A study from Waymo found that cars driven by a Waymo Driver, or autonomous cars, are more likely to avoid a crash than traditional cars. Persuading humans that autonomous cars are safer than cars driven by people will be quite the challenge, however, whatever the data says.
“But what happens when the machine goes wrong?” You hear it over and over again, “computers are great an ‘all, but they go wrong, and that makes them dangerous.” It is odd because I always thought that “to err is to be human.” And that humans make rather a lot of mistakes.
According to a study from the Alphabet subsidiary, Waymo, cars driven by Waymo Drivers, which is code for drivers driven by robots, are safer than that other types of car — you know that car you drive with supreme expertise, but which others drive badly.
In fairness, we should point out that the Waymo study didn’t look at the actual results of Waymo driven cars. Instead, it took examples of accidents caused by human drivers, and created a simulation involving Weymo Drivers.
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It explained the test in detail in a blog post. It took an accident hot spot and reconstructed the accidents in a simulation substituting a Weymo Driven vehicle, where relevant.
It concluded: “In total, the simulated Waymo Driver completely avoided or mitigated 100 per cent of crashes aside from the crashes in which it was struck from behind, including every instance that involved a pedestrian or cyclist (20 simulations in total)."
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In a classic study published in 1980, Ola Svenson surveyed students at the University of Oregon and the University of Stockholm. The result: 93 per cent of the US students thought they were better than average drivers. Sixty-nine per cent of Swedish students thought they were better than average.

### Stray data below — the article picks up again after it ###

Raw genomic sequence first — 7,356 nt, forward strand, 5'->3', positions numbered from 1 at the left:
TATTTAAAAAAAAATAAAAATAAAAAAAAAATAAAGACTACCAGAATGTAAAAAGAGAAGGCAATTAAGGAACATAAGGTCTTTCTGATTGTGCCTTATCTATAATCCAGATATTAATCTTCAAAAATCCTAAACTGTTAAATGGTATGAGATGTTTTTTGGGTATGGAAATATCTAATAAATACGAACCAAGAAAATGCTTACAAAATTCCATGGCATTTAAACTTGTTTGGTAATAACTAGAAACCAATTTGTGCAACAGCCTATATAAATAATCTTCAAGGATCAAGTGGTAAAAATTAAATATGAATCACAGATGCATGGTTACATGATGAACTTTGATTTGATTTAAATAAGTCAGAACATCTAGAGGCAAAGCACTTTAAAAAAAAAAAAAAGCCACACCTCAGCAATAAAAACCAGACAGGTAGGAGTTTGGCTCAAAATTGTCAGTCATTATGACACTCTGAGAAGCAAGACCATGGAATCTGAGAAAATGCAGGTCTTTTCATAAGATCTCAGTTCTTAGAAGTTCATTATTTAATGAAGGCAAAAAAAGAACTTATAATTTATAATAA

Even when the hard data shows that autonomous cars are safer than traditional vehicles, there will still be resistance; people will think that the studies don’t apply to them. “I am a good driver,” they will think, maybe even subconsciously.
Okay, these were students. We all know the youth tend to feel indestructible and have a heightened sense of self-belief.
But let’s face it, most of us reckon the standard of driving out there is poor, but also think of ourselves as as good drivers.
The Waymo study is just a step; until we have studies showing overwhelming evidence that autonomous cars (or Waymo drivers) are safer than traditional cars, in real-life situations and not just simulations, the wider public won’t take them seriously.
Human nature expects a new technology to develop linearly, bit by bit, lots of discreet advances. And yes, the technology does develop like that. But the market impact is quite different.
And in any case, the Waymo study “excluded crashes that didn’t match situations that the Waymo Driver would face in the real world today, such as when crashes occurred outside of (its) current operating domain.”
And even when the hard data shows that autonomous cars are safer than traditional vehicles, there will still be resistance; people will think that the studies don’t apply to them. “I am a good driver,” they will think, maybe even subconsciously.
But the insurance companies will enforce the change — as it becomes cheaper to insure an autonomous car.
There is another point. Human nature expects a new technology to develop linearly, bit by bit, lots of discreet advances. And yes, the technology does develop like that. But the market impact is quite different. For as long as data is ambiguous about the safety of fully autonomous cars, the uptake will be tiny. Within a few years of data clearly showing autonomous cars afford superior protection and consequently save lives, the take-up will be overwhelming — from zero to market dominance, like a Tesla going from zero to sixty in under 3 seconds.
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